below the standard stuff, we would have a small notation that we occasionally had special items on hand, and ask them to list any specific needs such as pet food, toiletries, paper goods, etc.

 

we did NOT ask for social security numbers, but we did ask for a DL or state ID number on their paperwork.

 

we kept track of the paperwork so we could make sure people weren't getting groceries every time the doors opened... although we did make exceptions under certain circumstances. for instance, homeless people could get groceries any time they were there... of course, their groceries were a lot more limited than the average persons. they generally got beef jerky, canned meats like vienna sausages, canned beans, crackers, that sort of thing. 

 

it's important to note here that when we started, it was a very tiny pantry with nothing more than donated canned goods... it grew astronomically in the first two years. it was a few months in before someone decided to start bringing a crockpot of food to feed, and at first it really just fed the handful of volunteers. but by the end of the second year, things looked way different, and we were getting 100+ people coming through the doors during the two hours that we were open twice a week. our volunteer numbers escalated too... some doing community service, but mostly made up of people who had received help, and they wanted to give back. we got a lot of financial contributions from outside of the church, and there was also a donation bucket that the people who came through our doors often put whatever change they could spare into. we also did fundraisers for the food pantry.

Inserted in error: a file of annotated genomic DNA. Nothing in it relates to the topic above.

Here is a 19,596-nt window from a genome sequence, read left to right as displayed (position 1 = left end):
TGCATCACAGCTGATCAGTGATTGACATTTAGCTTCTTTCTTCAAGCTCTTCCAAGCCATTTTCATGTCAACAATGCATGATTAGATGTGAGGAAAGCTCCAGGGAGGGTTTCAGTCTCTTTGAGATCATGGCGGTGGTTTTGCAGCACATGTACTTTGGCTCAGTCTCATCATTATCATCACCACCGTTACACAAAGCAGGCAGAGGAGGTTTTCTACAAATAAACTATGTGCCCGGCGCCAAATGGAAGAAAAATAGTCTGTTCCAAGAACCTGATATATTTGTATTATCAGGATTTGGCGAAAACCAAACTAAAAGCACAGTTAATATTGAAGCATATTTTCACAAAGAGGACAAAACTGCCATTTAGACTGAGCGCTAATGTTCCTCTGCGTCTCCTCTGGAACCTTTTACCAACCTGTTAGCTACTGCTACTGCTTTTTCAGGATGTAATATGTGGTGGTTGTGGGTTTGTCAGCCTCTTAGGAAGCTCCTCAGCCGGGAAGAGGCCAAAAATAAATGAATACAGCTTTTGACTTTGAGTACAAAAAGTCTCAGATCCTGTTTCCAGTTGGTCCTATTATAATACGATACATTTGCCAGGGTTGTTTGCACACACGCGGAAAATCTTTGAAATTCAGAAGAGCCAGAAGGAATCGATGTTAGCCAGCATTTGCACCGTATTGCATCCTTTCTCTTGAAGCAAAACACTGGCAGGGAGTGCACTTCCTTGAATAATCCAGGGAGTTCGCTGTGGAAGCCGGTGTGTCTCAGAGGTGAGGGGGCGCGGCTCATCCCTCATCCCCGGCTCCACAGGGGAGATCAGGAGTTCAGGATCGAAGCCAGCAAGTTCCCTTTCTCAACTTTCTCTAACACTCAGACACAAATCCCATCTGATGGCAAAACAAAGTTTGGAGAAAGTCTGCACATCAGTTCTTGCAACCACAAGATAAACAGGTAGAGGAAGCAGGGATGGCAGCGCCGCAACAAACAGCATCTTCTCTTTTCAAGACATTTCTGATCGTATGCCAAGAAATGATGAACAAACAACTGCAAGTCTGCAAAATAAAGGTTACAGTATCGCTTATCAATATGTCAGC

it wasn't until after the first year that we were getting a lot of meats, dairy and produce. the 'customers' were only allowed to select their own produce and breads... and then it was with the assistance of a volunteer. the 'customer' would specify what they wanted, and a volunteer would bag it up. everything else was kept in a room where two or three workers filled the "orders". (the paperwork that was filled out would go back to that room, and volunteers would fill the bags according to the specific names, then someone else would call the name on the paperwork and ensure they got the right bags that had been filled for them. for an average family of four, they'd usually get about three bags. that's not a whole lot of food, but it would feed them for a couple of meals.)

 

here is an article that was written up in the local newspaper there a couple of years ago... and here's a couple of graphs that will help you visualize things. be sure and check out the newspaper article though... it has a few more photos of the interior so you can get a feel for how so much is packed into such a tight space. 

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and a photo of the line of people waiting to be served... you can see from the pics of the outside that the building is very small. if there are more than three volunteers at a time in the kitchen area they'd be crawling over each other. the church actually has two buildings... the one where the food pantry service takes place is the children's education building...  it's the one in the forefront of the photo, where people are lined up to come in thru a side entry. it has two large main rooms... on food pantry days, one room is where people enter, submit their paperwork, and get their produce & bread. behind that main room is a nursery, behind which is a storage room. the storage room is where the main bulk of the food is kept. it's not very big. only two people can work in there at a time. the nursery is used as a staging area... once the bags are filled, they're passed up to the nursery, where they are held until yet more volunteers can locate and give it to the customer... who may have been outside eating a plate full of food, or getting a shower, or rummaging through the clothing goods.